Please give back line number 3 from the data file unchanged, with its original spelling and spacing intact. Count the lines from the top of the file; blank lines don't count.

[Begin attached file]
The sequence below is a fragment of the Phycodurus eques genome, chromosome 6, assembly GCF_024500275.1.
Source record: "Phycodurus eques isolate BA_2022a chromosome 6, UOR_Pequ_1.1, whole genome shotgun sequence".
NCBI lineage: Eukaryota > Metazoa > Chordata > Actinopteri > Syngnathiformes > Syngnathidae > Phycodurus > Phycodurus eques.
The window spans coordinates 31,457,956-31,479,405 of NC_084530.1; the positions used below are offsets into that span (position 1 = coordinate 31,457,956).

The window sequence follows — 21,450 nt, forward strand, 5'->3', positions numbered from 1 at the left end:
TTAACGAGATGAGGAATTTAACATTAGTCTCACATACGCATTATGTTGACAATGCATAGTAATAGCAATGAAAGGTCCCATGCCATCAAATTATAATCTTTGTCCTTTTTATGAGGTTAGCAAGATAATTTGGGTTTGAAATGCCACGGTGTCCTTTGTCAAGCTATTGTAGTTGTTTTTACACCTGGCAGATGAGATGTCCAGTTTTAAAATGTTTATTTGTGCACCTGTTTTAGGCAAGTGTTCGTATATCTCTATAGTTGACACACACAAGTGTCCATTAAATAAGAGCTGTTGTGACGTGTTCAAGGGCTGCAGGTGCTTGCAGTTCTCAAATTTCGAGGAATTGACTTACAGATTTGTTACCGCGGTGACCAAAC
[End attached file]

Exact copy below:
NCBI lineage: Eukaryota > Metazoa > Chordata > Actinopteri > Syngnathiformes > Syngnathidae > Phycodurus > Phycodurus eques.